Bob Karcy may not have “invented” the concept of the jazz video, but then again, when he founded V.I.E.W. Video in 1980, he was certainly the first to issue jazz concerts and other jazz-oriented filmed material on home video.

Almost 10 years later, Karcy is very much at it, with an expansive catalog of jazz on DVD, as well as classical music, opera, documentaries, pop, educational films, and rare television shows. In the jazz realm, featured artists include everyone from Freddie Hubbard and Louie Bellson to Billy Cobham and a newly-discovered opus from the underrated songstress, Damita Jo.

Karcy also presides over the critically acclaimed and award-winning Arkadia jazz C label. V.I.E.W. is not resting on its considerable laurels and impressive list of products. New and rare material surfaces regularly, and I urge all visitors to visit and see what this innovative, creative outfit is up to these days.

Maynard! Master of the Trumpet Stratosphere

Tuesday, September 22nd, 2009

Maynard Ferguson, the dynamic, musically stratospheric and charismatic bandleader/trumpter who died in August of 2006, is the subject of a new book.
Not surprisingly, the work was not able to find a traditional book publisher.
Maynard! was written and assembled by Grammy Award-winning record producer Ralph Jungheim, is a collection of interviews with many of Maynard’s personal and professional colleagues through the years, including reedman Lanny Morgan, Don Menza and Bud Shank; drummers Rufus Jones, Shelly Manne and Peter Erskine’ singer Irene Kral; guitarist Mundell Lowe; trumpeter Lew Tabackin; and various others.
Maynard! is self-published and the good news is that it was published at all, in a day and age when traditional book retailers are going under, and the only works that seem to get traditional book deals these days are works by politicians, conservative and otherwise.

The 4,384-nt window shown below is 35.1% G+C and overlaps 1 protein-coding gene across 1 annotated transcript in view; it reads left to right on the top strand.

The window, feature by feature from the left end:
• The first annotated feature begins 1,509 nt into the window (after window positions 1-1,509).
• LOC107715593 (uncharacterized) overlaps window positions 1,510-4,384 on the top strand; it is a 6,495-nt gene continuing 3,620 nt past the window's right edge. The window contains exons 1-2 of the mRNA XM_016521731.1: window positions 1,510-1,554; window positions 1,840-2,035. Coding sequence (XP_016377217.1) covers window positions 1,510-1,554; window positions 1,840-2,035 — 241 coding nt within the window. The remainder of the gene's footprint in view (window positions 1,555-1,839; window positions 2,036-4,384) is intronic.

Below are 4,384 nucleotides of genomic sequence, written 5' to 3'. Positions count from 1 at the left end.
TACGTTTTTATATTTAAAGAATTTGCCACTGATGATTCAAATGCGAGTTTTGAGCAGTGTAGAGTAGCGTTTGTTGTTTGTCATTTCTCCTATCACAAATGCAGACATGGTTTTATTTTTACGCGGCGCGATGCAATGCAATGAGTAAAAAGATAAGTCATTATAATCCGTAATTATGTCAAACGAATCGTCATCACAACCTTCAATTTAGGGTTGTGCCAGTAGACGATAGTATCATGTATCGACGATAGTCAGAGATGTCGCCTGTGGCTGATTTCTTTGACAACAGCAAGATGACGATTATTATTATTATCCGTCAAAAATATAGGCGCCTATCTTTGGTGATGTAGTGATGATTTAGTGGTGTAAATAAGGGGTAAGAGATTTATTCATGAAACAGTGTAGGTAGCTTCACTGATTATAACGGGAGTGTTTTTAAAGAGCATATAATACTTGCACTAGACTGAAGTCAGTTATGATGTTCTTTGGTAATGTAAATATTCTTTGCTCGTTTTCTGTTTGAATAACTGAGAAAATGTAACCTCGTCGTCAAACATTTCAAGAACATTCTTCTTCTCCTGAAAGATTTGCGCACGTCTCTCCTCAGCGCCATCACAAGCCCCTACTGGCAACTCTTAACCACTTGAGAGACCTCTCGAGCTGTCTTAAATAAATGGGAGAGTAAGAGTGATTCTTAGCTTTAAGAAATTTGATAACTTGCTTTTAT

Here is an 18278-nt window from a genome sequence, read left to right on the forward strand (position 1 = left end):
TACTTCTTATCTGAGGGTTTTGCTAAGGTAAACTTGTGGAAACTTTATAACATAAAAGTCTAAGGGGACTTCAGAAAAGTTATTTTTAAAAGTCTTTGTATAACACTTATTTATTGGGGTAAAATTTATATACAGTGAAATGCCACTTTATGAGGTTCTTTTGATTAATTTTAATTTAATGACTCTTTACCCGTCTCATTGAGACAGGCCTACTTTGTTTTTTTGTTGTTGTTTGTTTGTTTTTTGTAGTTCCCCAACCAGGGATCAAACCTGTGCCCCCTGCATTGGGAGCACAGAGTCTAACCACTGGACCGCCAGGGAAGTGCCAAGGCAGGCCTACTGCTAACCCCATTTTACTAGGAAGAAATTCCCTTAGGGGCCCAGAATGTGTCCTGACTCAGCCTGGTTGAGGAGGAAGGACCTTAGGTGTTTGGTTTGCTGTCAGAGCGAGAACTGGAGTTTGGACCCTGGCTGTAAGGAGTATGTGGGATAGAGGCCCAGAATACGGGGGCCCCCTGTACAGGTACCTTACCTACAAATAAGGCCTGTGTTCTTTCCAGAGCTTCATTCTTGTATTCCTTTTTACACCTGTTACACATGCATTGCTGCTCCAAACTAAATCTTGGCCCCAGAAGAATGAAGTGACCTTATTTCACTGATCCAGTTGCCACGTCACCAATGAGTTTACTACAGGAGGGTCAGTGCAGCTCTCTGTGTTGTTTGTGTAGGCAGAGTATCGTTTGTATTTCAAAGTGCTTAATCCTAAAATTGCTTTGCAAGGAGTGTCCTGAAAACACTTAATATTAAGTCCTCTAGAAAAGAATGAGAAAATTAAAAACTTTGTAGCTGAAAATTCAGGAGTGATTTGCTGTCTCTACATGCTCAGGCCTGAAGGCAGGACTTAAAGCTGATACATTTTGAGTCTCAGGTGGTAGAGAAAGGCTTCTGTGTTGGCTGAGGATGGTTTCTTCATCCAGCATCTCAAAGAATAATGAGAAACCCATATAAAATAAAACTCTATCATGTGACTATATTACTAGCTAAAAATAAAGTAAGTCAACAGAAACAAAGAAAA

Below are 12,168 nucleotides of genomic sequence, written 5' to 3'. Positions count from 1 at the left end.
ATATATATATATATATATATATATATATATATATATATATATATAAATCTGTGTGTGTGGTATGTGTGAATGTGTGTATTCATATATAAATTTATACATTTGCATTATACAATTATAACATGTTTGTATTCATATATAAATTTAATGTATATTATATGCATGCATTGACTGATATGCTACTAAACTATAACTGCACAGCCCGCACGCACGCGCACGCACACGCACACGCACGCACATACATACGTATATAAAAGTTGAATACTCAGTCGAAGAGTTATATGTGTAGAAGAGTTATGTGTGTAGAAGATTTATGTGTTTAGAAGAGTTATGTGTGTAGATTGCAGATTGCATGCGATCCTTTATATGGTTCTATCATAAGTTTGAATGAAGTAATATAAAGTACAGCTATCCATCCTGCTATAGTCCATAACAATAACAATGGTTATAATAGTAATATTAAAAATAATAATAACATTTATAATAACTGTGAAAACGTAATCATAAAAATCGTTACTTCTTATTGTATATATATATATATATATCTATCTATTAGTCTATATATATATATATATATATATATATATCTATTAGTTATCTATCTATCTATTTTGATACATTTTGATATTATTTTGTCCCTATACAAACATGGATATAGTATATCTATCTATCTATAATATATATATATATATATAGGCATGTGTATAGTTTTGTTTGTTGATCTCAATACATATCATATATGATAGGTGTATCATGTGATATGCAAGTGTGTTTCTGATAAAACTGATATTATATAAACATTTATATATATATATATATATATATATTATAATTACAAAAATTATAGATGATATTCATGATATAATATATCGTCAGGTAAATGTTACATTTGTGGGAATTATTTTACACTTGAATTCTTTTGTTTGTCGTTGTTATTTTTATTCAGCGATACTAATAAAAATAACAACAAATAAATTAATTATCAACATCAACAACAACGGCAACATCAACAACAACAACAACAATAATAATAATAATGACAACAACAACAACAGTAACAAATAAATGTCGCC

Lee Mergner, Editor of Jazz Times magazine, who first wrote about this on the site, is optimistic when it comes to print publishing and jazz. He should know, as Jazz Times ceased publishing recently until, thankfully, it found another buyer and is back in business.
“Print is most assuredly not dead,” Mergner said. “Nor is the oral history. If anything, the difficulties of bookstores have created a do-it-yourself submarket, in which projects heretofore viewed as commercial risks become unabashed labors of love, published via print-upon-demand or eBook or no-frills self-publishing.”
Ferguson’s life and music are worthly of a full-fledged bio. Dr. William Lee did write an authorized biography of Maynard about ten years ago, but its scope was surprisingly limited.
Born in Quebec in 1928, Ferguson was a child trumpet prodigy who quit school at 15, performed with, and eventually led a bunch of bands there. He came to the United States circa 1949, and spent road time with the likes of Jimmy Dorsey, Boyd Raeburn, and the leader who really groomed Maynard Ferguson to be a star, the equally charasmatic Stan Kenton, with whom he spent the years 1950 to 1953. Leaving Kenton, he was a Paramount studio player until 1956. In 1957, he led his first, U.S. band, known as “The Birdland Dream Band.”
It lasted, in various incarnations, until the bottom dropped out of the jazz business around 1967. But MF’s band was astounding, and those a part of it during those salad days likened it to what it must have been like to be a member of The Rolling Stones.